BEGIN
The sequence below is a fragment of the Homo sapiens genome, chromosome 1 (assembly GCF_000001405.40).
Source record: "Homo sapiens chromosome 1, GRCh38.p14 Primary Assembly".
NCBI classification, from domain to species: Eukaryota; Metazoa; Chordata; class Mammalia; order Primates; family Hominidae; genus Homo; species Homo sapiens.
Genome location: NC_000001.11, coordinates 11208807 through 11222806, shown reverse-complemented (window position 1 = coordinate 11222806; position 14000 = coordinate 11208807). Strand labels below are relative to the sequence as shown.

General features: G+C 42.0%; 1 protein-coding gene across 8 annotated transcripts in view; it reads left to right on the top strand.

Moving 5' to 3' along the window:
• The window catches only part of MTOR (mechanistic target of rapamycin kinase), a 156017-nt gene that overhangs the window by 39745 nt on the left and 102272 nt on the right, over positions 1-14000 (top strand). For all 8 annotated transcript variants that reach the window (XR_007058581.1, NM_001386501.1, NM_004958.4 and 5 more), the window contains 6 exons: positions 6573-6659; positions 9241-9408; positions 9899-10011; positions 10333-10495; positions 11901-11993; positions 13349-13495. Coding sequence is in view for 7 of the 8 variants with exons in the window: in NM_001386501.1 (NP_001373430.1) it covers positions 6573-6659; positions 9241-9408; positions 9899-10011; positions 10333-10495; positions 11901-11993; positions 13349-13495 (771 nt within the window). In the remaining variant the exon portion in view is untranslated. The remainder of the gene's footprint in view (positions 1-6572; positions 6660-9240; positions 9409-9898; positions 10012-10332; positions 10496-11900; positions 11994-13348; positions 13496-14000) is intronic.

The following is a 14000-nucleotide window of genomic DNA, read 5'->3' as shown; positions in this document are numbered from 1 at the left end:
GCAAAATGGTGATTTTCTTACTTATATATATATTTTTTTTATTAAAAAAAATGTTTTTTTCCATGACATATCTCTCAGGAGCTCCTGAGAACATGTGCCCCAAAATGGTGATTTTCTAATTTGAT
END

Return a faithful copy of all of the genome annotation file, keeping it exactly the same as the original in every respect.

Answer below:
The sequence below is a fragment of the Homo sapiens genome, chromosome 1 (assembly GCF_000001405.40).
Source record: "Homo sapiens chromosome 1, GRCh38.p14 Primary Assembly".
NCBI classification, from domain to species: Eukaryota; Metazoa; Chordata; class Mammalia; order Primates; family Hominidae; genus Homo; species Homo sapiens.
Genome location: NC_000001.11, coordinates 11208807 through 11222806, shown reverse-complemented (window position 1 = coordinate 11222806; position 14000 = coordinate 11208807). Strand labels below are relative to the sequence as shown.

General features: G+C 42.0%; 1 protein-coding gene across 8 annotated transcripts in view; it reads left to right on the top strand.

Moving 5' to 3' along the window:
• The window catches only part of MTOR (mechanistic target of rapamycin kinase), a 156017-nt gene that overhangs the window by 39745 nt on the left and 102272 nt on the right, over positions 1-14000 (top strand). For all 8 annotated transcript variants that reach the window (XR_007058581.1, NM_001386501.1, NM_004958.4 and 5 more), the window contains 6 exons: positions 6573-6659; positions 9241-9408; positions 9899-10011; positions 10333-10495; positions 11901-11993; positions 13349-13495. Coding sequence is in view for 7 of the 8 variants with exons in the window: in NM_001386501.1 (NP_001373430.1) it covers positions 6573-6659; positions 9241-9408; positions 9899-10011; positions 10333-10495; positions 11901-11993; positions 13349-13495 (771 nt within the window). In the remaining variant the exon portion in view is untranslated. The remainder of the gene's footprint in view (positions 1-6572; positions 6660-9240; positions 9409-9898; positions 10012-10332; positions 10496-11900; positions 11994-13348; positions 13496-14000) is intronic.

The following is a 14000-nucleotide window of genomic DNA, read 5'->3' as shown; positions in this document are numbered from 1 at the left end:
GCAAAATGGTGATTTTCTTACTTATATATATATTTTTTTTATTAAAAAAAATGTTTTTTTCCATGACATATCTCTCAGGAGCTCCTGAGAACATGTGCCCCAAAATGGTGATTTTCTAATTTGAT